Why a few brewers are going back to their roots
— As the nation’s most popular beer, the beer industry has come to be known for its purity, the quality of the ingredients, and its ability to transport.
But the beer itself is becoming increasingly complex and is increasingly popular among consumers who want to taste the finer aspects of craft brewing, including the flavor, aroma, and finish.
It’s also becoming increasingly difficult for craft brewers to sell their beer on their own terms.
For a long time, many small brewers have been struggling to make a living off their products, especially when they were growing at a rapid clip in recent years.
Now they’re facing an uphill battle, even if they have a big enough market.
One of the big questions facing small brewers is whether they will survive in the current environment of a rapidly expanding craft beer industry.
The industry is growing at an incredible pace, but it’s growing at almost twice the rate of the nation as a whole.
The U.S. beer market grew an astounding 7.5 percent in 2016, according to the Brewers Association, and the number of craft breweries in the country is projected to double to around 100 by 2023.
Craft brewers are a major part of the growth story.
But the craft beer boom is a multi-faceted story, and a number of factors are working against the industry.
First and foremost, there is a lack of distribution, said David Sosnowski, the chief executive officer of the Brewers Assn., which represents the country’s biggest beer brewers.
For every 10 craft breweries there are two or three that don’t have a distribution network.
In addition, many craft breweries are not even able to sell directly to consumers, much less to retail stores.
That’s partly because of the high price tag, which is not uncommon for most craft brews, said Brian Pappas, who founded Craft Brew Alliance, a trade group representing the industry’s largest brewers.
“I think it’s an unfortunate situation,” said Pappins group’s CEO, Scott Smith.
“If you think about the impact that these brewers have had on the craft brewing industry, and on the industry as a entire, it’s devastating.”
The most significant factor is that there are only so many breweries, and only so much supply.
As of early last year, only 2,000 to 3,000 craft breweries were in operation nationwide, according a report by the Brewers Committee for Responsible Growth.
This is a critical problem for craft beer, which, by far, has the highest consumer demand in the industry, said John Siegel, the co-founder and president of the American Craft Brewers Guild, an industry trade group.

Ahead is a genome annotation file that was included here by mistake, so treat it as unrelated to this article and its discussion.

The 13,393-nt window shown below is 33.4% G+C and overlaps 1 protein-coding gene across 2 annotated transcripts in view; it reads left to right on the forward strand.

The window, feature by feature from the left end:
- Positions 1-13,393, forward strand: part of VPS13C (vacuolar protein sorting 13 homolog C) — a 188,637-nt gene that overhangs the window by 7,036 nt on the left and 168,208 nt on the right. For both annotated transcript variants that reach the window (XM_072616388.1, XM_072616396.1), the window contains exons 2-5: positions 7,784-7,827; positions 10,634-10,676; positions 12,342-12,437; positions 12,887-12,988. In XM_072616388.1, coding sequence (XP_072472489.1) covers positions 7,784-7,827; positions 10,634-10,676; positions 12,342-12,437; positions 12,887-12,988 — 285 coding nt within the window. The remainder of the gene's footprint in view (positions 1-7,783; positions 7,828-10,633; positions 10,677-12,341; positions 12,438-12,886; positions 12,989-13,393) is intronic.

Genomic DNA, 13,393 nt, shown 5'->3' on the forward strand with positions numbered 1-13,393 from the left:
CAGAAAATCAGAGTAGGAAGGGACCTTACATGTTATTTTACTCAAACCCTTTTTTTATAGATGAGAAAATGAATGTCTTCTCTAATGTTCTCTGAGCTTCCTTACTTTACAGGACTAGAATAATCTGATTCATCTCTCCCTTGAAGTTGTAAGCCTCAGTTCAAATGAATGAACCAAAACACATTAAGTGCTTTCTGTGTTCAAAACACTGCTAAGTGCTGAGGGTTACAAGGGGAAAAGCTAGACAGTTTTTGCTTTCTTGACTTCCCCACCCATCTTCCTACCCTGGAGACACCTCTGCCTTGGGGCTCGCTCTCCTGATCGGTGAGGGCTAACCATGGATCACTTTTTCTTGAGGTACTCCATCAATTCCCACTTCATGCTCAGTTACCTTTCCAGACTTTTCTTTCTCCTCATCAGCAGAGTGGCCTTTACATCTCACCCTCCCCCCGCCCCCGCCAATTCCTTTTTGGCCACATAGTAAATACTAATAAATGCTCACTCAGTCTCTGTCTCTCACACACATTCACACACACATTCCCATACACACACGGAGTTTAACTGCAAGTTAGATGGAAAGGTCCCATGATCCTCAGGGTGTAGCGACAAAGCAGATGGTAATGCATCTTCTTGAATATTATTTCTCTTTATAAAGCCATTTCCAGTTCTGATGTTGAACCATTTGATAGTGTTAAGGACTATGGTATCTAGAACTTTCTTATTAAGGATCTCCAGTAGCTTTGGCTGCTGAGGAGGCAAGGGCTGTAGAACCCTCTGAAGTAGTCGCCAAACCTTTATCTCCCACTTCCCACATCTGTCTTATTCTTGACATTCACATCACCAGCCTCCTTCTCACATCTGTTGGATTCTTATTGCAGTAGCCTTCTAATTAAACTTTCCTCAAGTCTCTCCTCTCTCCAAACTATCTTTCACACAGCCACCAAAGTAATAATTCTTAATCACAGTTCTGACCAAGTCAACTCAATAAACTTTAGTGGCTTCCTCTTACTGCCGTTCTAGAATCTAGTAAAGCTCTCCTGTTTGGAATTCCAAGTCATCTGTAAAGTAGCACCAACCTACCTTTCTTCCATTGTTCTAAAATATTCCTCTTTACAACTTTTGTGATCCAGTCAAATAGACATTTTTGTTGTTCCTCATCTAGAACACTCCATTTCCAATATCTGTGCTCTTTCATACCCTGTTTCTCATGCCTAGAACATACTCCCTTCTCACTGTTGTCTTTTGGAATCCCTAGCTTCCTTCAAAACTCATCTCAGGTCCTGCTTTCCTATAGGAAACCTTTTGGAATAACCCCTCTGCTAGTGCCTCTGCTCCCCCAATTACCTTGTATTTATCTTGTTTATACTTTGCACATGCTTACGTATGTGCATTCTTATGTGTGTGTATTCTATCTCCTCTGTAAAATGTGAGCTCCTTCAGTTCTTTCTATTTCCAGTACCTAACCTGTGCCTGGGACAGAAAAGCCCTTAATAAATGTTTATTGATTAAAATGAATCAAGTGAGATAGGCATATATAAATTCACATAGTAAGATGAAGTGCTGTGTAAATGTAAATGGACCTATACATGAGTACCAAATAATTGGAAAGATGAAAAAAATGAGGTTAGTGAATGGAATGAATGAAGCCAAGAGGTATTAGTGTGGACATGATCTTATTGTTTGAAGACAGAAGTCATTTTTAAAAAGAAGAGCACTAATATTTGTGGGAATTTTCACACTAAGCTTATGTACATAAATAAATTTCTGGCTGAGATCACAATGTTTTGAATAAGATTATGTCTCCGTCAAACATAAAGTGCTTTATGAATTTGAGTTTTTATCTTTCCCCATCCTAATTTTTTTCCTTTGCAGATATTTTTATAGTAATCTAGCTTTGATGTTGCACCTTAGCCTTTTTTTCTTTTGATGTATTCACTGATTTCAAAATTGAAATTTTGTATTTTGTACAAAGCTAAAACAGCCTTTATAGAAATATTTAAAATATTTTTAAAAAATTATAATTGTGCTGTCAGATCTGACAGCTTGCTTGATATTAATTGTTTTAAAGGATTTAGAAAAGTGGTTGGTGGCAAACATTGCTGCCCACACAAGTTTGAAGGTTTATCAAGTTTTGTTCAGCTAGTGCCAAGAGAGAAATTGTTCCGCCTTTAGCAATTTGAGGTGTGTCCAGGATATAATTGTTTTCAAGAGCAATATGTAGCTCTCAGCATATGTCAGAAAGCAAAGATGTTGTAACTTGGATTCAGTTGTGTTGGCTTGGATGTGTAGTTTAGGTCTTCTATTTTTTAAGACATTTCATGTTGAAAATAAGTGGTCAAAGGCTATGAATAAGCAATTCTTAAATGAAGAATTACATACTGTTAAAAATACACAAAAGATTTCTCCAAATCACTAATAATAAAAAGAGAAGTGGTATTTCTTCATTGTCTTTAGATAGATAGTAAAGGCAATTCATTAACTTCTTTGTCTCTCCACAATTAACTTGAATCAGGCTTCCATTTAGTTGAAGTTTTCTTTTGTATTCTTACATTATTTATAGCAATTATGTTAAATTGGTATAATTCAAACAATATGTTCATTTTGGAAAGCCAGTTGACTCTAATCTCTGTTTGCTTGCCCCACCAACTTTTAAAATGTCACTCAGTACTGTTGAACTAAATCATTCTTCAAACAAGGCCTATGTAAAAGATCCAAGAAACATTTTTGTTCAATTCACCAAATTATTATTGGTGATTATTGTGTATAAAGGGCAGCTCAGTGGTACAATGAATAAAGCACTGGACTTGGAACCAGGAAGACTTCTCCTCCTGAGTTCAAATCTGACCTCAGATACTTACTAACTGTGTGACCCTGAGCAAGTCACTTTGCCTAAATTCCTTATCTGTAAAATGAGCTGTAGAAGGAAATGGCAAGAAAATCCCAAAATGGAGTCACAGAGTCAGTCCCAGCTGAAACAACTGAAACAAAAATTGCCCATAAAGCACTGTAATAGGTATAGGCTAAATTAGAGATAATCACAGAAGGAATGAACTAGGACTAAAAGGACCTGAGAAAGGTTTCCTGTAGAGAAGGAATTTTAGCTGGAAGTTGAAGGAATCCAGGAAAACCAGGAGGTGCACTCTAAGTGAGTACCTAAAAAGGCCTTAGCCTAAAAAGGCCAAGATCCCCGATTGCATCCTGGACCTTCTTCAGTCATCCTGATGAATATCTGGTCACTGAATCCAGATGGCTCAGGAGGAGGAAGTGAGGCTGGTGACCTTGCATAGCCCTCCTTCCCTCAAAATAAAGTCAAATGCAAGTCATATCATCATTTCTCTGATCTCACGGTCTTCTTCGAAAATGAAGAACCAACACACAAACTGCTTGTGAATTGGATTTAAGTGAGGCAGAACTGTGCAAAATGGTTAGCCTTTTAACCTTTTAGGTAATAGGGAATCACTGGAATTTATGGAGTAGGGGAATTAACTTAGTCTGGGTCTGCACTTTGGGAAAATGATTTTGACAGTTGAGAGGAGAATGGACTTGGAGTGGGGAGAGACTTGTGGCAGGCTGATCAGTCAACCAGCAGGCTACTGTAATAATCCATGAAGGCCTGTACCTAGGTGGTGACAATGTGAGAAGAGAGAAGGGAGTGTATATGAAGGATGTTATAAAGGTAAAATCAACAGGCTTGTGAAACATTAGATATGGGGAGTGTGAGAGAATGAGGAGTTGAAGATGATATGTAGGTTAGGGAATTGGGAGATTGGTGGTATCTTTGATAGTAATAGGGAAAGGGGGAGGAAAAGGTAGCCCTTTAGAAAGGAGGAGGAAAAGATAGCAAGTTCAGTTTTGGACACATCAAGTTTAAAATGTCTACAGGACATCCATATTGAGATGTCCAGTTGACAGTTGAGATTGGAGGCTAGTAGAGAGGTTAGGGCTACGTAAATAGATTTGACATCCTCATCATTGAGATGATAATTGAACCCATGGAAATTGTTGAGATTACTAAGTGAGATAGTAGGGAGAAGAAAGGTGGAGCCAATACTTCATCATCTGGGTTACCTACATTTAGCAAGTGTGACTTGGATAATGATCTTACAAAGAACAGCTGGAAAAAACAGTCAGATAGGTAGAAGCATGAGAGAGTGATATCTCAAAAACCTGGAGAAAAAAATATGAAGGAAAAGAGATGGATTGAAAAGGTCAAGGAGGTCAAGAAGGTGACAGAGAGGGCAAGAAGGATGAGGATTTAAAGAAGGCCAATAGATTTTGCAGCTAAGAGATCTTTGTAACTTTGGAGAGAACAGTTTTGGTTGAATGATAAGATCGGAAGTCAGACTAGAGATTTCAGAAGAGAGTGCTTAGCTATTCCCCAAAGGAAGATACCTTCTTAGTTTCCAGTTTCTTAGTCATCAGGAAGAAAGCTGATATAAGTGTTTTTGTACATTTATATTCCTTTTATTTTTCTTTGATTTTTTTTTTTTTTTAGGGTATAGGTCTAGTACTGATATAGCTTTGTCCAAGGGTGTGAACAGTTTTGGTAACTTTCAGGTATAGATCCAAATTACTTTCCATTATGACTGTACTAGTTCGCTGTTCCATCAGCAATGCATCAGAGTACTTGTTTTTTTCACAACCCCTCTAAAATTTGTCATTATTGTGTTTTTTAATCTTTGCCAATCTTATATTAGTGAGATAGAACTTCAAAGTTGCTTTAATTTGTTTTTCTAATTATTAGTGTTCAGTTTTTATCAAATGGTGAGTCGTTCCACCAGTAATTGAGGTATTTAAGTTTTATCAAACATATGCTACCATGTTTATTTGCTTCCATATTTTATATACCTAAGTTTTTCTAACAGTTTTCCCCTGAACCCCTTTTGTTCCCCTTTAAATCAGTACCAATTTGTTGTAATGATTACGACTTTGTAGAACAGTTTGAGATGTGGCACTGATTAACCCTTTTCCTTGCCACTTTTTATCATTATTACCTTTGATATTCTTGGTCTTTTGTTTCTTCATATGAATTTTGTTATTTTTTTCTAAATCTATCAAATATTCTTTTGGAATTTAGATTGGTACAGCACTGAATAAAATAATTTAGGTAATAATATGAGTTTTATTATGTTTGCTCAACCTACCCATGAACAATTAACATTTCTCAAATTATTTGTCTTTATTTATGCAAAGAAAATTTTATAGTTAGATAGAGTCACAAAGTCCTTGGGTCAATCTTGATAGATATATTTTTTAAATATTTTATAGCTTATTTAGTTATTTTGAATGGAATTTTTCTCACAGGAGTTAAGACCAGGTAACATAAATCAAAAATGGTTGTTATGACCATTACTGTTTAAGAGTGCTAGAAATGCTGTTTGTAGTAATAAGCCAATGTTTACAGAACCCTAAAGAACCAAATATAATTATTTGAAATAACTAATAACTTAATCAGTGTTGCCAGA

In addition, the number one reason for not growing is because there are not enough breweries to fill the demand.
Even as craft beer is growing, there are also growing pains for small brewers.
As the industry matures, the competition from other brewing methods increases, as well.
The proliferation of carbonation systems, for example, has created new brewing methods that require smaller equipment, making it harder for craft breweries to find distributors.
Other craft brewers, such as Goose Island, also have experienced an increase in competition.
The craft brewery has had to compete with the craft brew trend of using more alcohol in its beer, and also with larger-scale, more complex brewing methods.
That has made it more difficult for smaller brewers to survive in this environment.
The other major challenge for small craft brewers is the growing amount of demand for specialty brews.
The United States is the world’s second-largest market for craft brewing in terms of annual volume, after China.
However, many of the biggest craft breweries have limited distribution to a small number of U. S. cities, which has created a bottleneck in the craft market.
Some smaller breweries have found ways to increase their production in some of the U. States’ most populous markets, such at New York and San Diego.
But other smaller brewers have struggled to find enough distributors to take advantage of the new distribution and sales channels.
“We’re losing the craft business in this country, and it’s a real problem,” said Dave Waddell, who runs a small brewery in Portland, Oregon.
“We’ve seen the impact on craft beer.
We’ve lost about a third of our customers.
We’re a small craft brewer.”
With the current wave of craft brewers in the spotlight, brewers are trying to create an identity that helps them stand out in an increasingly competitive marketplace.
They are taking advantage of a new trend in the beer world called “distribution-driven craft,” which is when a brewery releases a limited-release beer to attract a new customer.
That is what Goose Island is doing, using its own unique brand to build up a loyal following among craft drinkers.
“There is a lot of innovation happening in the marketplace right now,” said Smith.
And that innovation is leading to some of this competition.